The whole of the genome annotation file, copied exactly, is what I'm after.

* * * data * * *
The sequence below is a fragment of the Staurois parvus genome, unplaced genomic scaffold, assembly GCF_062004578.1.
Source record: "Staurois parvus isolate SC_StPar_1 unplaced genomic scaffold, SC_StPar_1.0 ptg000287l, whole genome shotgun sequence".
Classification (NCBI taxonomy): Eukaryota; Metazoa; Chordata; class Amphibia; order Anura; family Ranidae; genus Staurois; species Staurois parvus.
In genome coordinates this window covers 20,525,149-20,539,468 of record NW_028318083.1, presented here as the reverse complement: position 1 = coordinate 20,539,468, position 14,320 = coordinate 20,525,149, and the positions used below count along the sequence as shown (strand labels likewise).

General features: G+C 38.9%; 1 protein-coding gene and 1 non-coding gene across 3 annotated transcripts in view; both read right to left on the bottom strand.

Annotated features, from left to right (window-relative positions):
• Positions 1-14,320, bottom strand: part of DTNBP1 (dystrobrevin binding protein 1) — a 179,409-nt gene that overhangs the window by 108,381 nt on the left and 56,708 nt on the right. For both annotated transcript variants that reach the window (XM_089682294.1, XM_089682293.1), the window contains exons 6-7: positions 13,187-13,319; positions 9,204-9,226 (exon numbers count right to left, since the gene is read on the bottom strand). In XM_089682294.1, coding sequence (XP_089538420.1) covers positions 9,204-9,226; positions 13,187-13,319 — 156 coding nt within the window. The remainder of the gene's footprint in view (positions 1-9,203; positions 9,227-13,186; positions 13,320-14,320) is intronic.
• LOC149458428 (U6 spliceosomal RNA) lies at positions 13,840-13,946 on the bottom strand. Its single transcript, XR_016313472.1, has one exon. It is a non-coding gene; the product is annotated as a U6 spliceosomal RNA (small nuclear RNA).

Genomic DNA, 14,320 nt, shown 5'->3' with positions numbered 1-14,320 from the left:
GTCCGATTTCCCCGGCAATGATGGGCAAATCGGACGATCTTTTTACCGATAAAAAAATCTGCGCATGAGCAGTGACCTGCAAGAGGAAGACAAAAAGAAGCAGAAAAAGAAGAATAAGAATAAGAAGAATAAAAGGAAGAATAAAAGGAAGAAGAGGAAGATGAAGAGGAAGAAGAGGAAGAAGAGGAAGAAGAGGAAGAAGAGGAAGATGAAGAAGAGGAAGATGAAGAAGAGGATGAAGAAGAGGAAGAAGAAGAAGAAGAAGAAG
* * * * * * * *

The sequence below is a fragment of the Staurois parvus genome, unplaced genomic scaffold, assembly GCF_062004578.1.
Source record: "Staurois parvus isolate SC_StPar_1 unplaced genomic scaffold, SC_StPar_1.0 ptg000287l, whole genome shotgun sequence".
Classification (NCBI taxonomy): Eukaryota; Metazoa; Chordata; class Amphibia; order Anura; family Ranidae; genus Staurois; species Staurois parvus.
In genome coordinates this window covers 20,525,149-20,539,468 of record NW_028318083.1, presented here as the reverse complement: position 1 = coordinate 20,539,468, position 14,320 = coordinate 20,525,149, and the positions used below count along the sequence as shown (strand labels likewise).

General features: G+C 38.9%; 1 protein-coding gene and 1 non-coding gene across 3 annotated transcripts in view; both read right to left on the bottom strand.

Annotated features, from left to right (window-relative positions):
• Positions 1-14,320, bottom strand: part of DTNBP1 (dystrobrevin binding protein 1) — a 179,409-nt gene that overhangs the window by 108,381 nt on the left and 56,708 nt on the right. For both annotated transcript variants that reach the window (XM_089682294.1, XM_089682293.1), the window contains exons 6-7: positions 13,187-13,319; positions 9,204-9,226 (exon numbers count right to left, since the gene is read on the bottom strand). In XM_089682294.1, coding sequence (XP_089538420.1) covers positions 9,204-9,226; positions 13,187-13,319 — 156 coding nt within the window. The remainder of the gene's footprint in view (positions 1-9,203; positions 9,227-13,186; positions 13,320-14,320) is intronic.
• LOC149458428 (U6 spliceosomal RNA) lies at positions 13,840-13,946 on the bottom strand. Its single transcript, XR_016313472.1, has one exon. It is a non-coding gene; the product is annotated as a U6 spliceosomal RNA (small nuclear RNA).

Genomic DNA, 14,320 nt, shown 5'->3' with positions numbered 1-14,320 from the left:
GTCCGATTTCCCCGGCAATGATGGGCAAATCGGACGATCTTTTTACCGATAAAAAAATCTGCGCATGAGCAGTGACCTGCAAGAGGAAGACAAAAAGAAGCAGAAAAAGAAGAATAAGAATAAGAAGAATAAAAGGAAGAATAAAAGGAAGAAGAGGAAGATGAAGAGGAAGAAGAGGAAGAAGAGGAAGAAGAGGAAGAAGAGGAAGATGAAGAAGAGGAAGATGAAGAAGAGGATGAAGAAGAGGAAGAAGAAGAAGAAGAAGAAG